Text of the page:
ColumnWhat, exactly, is in your city’s free “organic” compost?
Have you ever wondered what happens to the food scraps and yard waste that your city picks up as compost? Where does it go? What becomes of all those avocado peels and geranium stalks?
As more cities go green, they’re making it easy for businesses and residences to compost by picking up such waste and hauling it away. This great city service keeps food scraps out of landfills where they can generate methane, a potent greenhouse gas, and also conserves space in our landfills.
Some cities even give away the resulting compost free to home gardeners who want to amend their soil. While smart in theory, before you accept free compost from your city, you’ll want to find out what else is in the mix. Even the greatest green practices sometimes have a flip side.
The city of San Francisco stepped in a big steaming pile of, well, over its free “organic” compost giveaways. One problem was the use of the term “organic” to describe a substance that is most likely organic, but not in the way usually applied to food. The issue is heating up again after an article in the Washington Post was published last week about a facility on the East Coast that will soon produce a similar type of compost.
Few home gardeners are aware that the free compost given away by cities is often a mixture of waste water (including human waste and everything we put down the drains in our homes and businesses), and yard and food waste. Hardly the organic melange you want to spread around your yard.
All over the country, waste water treatment plants utilize methane digesters to convert copious amounts of waste into electricity. Most of these plants have excess capacity, so green city programs have added food waste to the mix of human, household, and industrial overflow that is put into anaerobic digesters. The digesters then use bacteria to break down the waste and release methane as a byproduct. The plants then capture the methane and use it as a renewable source of energy to power their own operations. The leftover sludge is repackaged and sold or given away as compost.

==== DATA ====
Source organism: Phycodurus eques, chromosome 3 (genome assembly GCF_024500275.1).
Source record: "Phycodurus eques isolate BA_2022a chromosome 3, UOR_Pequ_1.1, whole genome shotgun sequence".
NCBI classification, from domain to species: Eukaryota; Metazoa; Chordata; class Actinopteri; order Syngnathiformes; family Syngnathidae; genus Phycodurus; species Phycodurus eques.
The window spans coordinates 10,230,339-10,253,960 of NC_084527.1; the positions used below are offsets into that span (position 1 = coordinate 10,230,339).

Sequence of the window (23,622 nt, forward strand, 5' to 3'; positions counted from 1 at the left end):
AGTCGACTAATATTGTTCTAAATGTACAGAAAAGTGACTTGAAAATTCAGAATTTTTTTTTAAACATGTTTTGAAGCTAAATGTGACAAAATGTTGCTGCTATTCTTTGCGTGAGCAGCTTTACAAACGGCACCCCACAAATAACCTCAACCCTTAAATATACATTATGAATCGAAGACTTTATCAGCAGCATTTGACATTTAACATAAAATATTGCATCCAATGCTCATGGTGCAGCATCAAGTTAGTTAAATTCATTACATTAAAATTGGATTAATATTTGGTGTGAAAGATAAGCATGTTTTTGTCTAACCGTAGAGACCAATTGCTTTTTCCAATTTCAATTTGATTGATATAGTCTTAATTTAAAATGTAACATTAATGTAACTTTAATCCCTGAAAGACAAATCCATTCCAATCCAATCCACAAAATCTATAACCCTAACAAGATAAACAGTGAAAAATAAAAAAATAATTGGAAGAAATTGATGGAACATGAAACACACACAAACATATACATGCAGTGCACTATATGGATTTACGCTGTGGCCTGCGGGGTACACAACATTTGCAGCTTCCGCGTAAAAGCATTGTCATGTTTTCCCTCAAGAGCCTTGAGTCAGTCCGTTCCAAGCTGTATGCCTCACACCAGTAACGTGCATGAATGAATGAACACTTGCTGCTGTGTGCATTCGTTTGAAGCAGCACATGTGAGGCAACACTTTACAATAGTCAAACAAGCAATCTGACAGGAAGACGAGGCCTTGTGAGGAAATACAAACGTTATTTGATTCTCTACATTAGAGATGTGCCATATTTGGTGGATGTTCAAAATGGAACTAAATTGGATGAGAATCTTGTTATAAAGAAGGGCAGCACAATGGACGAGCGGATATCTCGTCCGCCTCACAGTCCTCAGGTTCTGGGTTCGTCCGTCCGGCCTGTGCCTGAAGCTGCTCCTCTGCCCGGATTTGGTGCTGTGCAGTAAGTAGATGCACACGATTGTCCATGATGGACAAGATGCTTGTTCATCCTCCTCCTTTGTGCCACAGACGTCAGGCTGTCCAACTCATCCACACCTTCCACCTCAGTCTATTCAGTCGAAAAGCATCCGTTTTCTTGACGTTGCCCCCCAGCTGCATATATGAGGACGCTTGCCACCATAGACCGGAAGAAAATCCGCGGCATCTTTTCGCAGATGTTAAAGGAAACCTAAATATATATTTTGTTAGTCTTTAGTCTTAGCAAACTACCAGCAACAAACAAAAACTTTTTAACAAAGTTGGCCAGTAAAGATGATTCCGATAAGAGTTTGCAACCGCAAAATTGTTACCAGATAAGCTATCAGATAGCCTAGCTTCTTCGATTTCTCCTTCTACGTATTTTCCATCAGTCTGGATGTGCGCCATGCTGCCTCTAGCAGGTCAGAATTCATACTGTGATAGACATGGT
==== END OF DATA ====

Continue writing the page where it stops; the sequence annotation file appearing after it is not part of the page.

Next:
The problem with this practice is that we don’t really know if this compost is a safe medium in which to grow crops.
The Environmental Protection Agency (EPA), endorses the practice, yet its own surveys have found a variety of heavy metals, semi-volatile organics, polycyclic hydrocarbons, pharmaceuticals, steroids, hormones, and flame retardants.
What we don’t know (and neither does the EPA), is whether the concentrations of these substances are dangerous, whether they are taken up by plants and transferred to humans, how toxic they are, or how quickly they break down.
Not all cities that give away free compost are necessarily giving away sewage sludge. I checked in with the program in Berkeley, CA. The information on their website states that the compost given away to Berkeley residents is a safe, organic-certified product. It’s made from green waste in an aerobic process that includes temperature and moisture control as well as daily turning. The carbon to nitrogen ratio and C02 levels are monitored to create a high quality microbial compost.
Until we know more about the substances present in treated sludge, and the possible effects on our health, beware of municipalities bearing free compost. Or at least find out what’s in your city’s compost before you dig in.
Image: sk8geek via Flickr
This is the latest installment in Vanessa Barrington’s weekly column, The Green Plate, on the environmental, social, and political issues related to what and how we eat.